In support of their appeal to the Planning Commission's approval of proposed Walmart project, members of Tehachapi First --who are being represented by San Francisco-based attorney Mark Wolfe -- say there are still discrepancies that need to be addressed in the with the final Environmental Impact Report.
In a letter addressed to chairperson Charles White of the Planning Commission on Dec. 8, 2013, Mark Wolfe of Wolfe and Associates said not only was the public provided an insufficient amount of time to review the changes made to the report, but that the Final EIR still contains flaws in regards to its analyses on noise, water and traffic.
"Furthermore, our necessarily cursory review of the FEIR reveals that it is not responsive to the either the Writ of Mandate issued by the Court, or to the comments on the RDEIR submitted by agencies and members of the public," Wolfe wrote.
The Tehachapi Planning Commission voted 3-2 on Dec. 9 to allow the project to move forward and approved the revised environmental impact report.
Two of the five commissioners voted in opposition, including Sonja Wilson and Marisa Folse, who cited inconsistent or incomplete data in the final draft of the revised EIR as reasons not to move forward.
The final draft was released for public review on Thursday, Dec. 5 just four days before the public hearing.
"The [Final EIR] contains dozens of changes to the revised draft EIR and more than 100 pages of comment response and new analysis," the letter states. "It is unreasonable to expect the public to review and digest such a large volume of new material in so short a period of time."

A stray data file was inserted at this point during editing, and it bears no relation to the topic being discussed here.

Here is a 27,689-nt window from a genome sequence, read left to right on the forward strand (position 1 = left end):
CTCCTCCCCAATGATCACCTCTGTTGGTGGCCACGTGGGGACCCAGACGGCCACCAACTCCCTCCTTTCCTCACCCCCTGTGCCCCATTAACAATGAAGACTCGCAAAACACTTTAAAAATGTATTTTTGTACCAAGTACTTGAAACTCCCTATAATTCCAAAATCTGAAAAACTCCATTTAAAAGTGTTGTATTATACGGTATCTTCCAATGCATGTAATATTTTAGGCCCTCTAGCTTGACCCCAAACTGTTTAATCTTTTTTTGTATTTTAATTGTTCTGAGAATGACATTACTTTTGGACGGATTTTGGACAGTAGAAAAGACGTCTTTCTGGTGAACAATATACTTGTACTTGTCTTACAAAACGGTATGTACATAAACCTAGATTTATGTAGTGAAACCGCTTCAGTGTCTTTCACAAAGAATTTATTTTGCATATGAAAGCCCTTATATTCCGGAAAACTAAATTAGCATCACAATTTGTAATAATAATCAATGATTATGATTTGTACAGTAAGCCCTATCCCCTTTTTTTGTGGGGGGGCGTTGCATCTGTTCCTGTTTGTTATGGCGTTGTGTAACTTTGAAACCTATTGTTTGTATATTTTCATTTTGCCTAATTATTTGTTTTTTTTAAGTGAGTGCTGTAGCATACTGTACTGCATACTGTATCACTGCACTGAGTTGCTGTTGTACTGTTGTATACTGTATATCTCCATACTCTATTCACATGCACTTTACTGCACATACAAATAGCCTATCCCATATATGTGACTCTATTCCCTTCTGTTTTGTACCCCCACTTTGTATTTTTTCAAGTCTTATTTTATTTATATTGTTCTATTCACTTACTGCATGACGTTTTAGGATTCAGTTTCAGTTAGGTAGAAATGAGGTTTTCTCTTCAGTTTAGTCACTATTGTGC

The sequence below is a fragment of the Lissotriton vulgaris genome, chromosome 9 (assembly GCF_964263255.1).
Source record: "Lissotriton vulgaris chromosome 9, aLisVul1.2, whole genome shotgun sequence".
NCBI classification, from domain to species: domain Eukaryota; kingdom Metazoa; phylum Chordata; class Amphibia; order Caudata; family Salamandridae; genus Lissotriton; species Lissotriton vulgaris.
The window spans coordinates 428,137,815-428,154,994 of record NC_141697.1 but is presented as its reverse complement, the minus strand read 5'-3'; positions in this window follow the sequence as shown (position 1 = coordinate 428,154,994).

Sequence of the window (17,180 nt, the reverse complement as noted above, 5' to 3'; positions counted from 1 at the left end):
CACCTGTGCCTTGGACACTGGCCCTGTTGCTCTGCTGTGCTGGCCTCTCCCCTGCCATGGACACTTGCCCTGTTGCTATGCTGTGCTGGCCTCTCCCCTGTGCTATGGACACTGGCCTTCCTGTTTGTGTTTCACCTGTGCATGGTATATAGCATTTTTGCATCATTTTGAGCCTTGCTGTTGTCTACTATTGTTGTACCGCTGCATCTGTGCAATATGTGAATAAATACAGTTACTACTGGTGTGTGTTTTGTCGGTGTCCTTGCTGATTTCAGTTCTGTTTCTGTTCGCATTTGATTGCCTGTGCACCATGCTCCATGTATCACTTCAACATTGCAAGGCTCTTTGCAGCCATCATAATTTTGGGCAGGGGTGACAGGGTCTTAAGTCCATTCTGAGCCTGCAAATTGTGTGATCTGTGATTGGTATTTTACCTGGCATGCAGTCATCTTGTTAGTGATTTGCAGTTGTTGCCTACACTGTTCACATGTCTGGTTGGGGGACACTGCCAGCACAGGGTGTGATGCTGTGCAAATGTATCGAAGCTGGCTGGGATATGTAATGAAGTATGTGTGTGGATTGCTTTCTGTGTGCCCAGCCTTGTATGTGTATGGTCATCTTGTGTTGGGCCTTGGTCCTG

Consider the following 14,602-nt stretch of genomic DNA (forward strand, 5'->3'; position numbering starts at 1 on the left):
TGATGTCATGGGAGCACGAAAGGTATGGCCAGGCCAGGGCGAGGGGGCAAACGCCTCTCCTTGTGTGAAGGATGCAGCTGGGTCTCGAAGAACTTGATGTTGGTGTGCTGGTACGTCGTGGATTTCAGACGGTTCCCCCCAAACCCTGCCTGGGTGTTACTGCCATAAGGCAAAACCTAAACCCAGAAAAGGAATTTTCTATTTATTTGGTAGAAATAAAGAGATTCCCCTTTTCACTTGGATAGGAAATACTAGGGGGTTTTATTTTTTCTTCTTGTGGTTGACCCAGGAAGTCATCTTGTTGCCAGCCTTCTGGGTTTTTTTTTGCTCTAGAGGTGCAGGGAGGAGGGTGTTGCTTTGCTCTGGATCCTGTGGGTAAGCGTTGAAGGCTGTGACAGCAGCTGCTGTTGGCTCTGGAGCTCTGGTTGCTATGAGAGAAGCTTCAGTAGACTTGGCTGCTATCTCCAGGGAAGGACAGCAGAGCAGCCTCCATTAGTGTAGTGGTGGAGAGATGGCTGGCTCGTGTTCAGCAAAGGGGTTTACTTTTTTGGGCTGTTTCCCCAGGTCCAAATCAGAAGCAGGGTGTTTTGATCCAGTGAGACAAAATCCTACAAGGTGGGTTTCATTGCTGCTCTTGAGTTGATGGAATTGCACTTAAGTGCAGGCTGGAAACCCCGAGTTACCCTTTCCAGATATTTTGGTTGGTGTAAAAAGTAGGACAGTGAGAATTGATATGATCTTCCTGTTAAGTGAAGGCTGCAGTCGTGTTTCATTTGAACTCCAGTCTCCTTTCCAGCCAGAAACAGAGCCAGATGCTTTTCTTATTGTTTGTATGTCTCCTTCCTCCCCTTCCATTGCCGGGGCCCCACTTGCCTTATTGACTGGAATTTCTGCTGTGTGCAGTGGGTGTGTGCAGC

On Dec. 18, Mark Wolfe filed an appeal of the Commission's decision, which requires the matter to be addressed by the Tehachapi City Council which previously approved the project.
City staff are working to set a time, date and place for the Tehachapi City Council to hear the appeal, according to Community Development Director David James.
Shannon Turner of Tehachapi First said the group's objections have not changed since the issue first arose.
"We feel the problems from the beginning are still the same problems," she said in a phone interview.
Christopher Zehnder of Tehachapi First said, "Our lawyer believes [there are] grounds to appeal. The initial assessment is that the EIR is still deficient."
Efforts to reach Attorney Mark Wolfe have not been successful.